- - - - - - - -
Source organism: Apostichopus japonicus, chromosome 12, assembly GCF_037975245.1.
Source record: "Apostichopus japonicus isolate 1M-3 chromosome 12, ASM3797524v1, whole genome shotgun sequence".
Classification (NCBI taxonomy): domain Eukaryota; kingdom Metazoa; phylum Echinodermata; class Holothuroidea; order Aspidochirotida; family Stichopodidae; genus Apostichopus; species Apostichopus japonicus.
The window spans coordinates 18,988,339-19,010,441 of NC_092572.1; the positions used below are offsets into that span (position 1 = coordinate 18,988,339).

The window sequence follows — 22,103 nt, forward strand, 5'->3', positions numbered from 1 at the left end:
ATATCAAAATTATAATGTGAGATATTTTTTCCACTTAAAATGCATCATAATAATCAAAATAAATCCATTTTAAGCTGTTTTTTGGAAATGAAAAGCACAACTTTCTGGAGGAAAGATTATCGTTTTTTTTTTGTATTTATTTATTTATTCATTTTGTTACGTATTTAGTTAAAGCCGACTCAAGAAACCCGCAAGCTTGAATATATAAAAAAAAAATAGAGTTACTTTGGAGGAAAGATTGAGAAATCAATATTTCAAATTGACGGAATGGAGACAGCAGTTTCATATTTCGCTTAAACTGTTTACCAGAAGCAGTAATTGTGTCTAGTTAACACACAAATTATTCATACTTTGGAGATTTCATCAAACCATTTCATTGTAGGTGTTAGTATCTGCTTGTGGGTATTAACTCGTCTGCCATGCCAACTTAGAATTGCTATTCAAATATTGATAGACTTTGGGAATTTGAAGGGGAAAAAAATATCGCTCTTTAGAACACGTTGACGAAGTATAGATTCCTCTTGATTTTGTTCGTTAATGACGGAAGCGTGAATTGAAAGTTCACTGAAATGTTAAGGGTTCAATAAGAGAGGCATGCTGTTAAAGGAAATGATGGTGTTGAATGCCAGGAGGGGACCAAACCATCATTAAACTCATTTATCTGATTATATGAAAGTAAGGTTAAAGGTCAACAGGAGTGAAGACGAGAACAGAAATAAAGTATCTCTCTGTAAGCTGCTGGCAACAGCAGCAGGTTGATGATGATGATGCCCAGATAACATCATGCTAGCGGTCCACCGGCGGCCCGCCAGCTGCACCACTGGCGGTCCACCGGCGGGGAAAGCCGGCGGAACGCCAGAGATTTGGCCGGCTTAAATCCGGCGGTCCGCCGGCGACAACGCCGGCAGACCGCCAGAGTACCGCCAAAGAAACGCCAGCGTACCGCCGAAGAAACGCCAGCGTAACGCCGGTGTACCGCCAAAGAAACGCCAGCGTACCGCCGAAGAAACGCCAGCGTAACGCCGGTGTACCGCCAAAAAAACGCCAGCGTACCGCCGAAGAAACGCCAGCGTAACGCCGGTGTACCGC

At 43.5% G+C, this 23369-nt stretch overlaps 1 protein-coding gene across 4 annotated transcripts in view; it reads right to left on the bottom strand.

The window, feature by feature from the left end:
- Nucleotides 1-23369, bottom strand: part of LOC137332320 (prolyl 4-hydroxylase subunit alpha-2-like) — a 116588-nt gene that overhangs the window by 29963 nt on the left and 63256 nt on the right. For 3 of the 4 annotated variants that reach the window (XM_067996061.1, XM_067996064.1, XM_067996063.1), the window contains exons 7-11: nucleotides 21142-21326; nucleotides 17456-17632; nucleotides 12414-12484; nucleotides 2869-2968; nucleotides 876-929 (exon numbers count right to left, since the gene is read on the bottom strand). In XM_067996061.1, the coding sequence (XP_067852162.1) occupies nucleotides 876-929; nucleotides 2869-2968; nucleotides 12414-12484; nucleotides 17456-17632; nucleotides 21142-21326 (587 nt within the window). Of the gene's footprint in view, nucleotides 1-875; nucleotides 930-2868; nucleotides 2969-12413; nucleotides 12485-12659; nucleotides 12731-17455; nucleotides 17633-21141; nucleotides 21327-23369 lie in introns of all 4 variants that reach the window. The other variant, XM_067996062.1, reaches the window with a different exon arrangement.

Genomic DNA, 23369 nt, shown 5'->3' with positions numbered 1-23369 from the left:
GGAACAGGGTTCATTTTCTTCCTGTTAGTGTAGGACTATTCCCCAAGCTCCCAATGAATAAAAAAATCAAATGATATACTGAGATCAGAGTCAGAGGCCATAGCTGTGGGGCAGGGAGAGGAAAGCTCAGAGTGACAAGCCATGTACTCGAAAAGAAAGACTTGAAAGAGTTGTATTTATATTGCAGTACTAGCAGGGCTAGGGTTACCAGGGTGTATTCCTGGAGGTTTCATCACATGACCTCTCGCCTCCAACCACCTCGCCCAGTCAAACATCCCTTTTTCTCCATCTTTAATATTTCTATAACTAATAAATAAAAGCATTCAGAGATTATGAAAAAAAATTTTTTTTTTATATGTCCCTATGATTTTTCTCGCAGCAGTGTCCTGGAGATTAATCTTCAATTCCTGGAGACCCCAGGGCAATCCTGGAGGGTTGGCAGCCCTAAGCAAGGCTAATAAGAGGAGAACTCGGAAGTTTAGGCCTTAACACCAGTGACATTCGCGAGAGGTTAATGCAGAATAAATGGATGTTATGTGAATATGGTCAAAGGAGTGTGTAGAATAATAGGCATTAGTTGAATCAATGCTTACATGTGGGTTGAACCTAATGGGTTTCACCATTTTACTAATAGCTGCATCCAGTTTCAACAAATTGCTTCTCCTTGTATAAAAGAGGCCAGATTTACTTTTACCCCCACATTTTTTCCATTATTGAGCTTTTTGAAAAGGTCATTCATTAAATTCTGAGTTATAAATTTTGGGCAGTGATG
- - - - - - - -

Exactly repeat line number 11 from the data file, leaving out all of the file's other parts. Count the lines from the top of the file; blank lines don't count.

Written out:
GGAACAGGGTTCATTTTCTTCCTGTTAGTGTAGGACTATTCCCCAAGCTCCCAATGAATAAAAAAATCAAATGATATACTGAGATCAGAGTCAGAGGCCATAGCTGTGGGGCAGGGAGAGGAAAGCTCAGAGTGACAAGCCATGTACTCGAAAAGAAAGACTTGAAAGAGTTGTATTTATATTGCAGTACTAGCAGGGCTAGGGTTACCAGGGTGTATTCCTGGAGGTTTCATCACATGACCTCTCGCCTCCAACCACCTCGCCCAGTCAAACATCCCTTTTTCTCCATCTTTAATATTTCTATAACTAATAAATAAAAGCATTCAGAGATTATGAAAAAAAATTTTTTTTTTATATGTCCCTATGATTTTTCTCGCAGCAGTGTCCTGGAGATTAATCTTCAATTCCTGGAGACCCCAGGGCAATCCTGGAGGGTTGGCAGCCCTAAGCAAGGCTAATAAGAGGAGAACTCGGAAGTTTAGGCCTTAACACCAGTGACATTCGCGAGAGGTTAATGCAGAATAAATGGATGTTATGTGAATATGGTCAAAGGAGTGTGTAGAATAATAGGCATTAGTTGAATCAATGCTTACATGTGGGTTGAACCTAATGGGTTTCACCATTTTACTAATAGCTGCATCCAGTTTCAACAAATTGCTTCTCCTTGTATAAAAGAGGCCAGATTTACTTTTACCCCCACATTTTTTCCATTATTGAGCTTTTTGAAAAGGTCATTCATTAAATTCTGAGTTATAAATTTTGGGCAGTGATG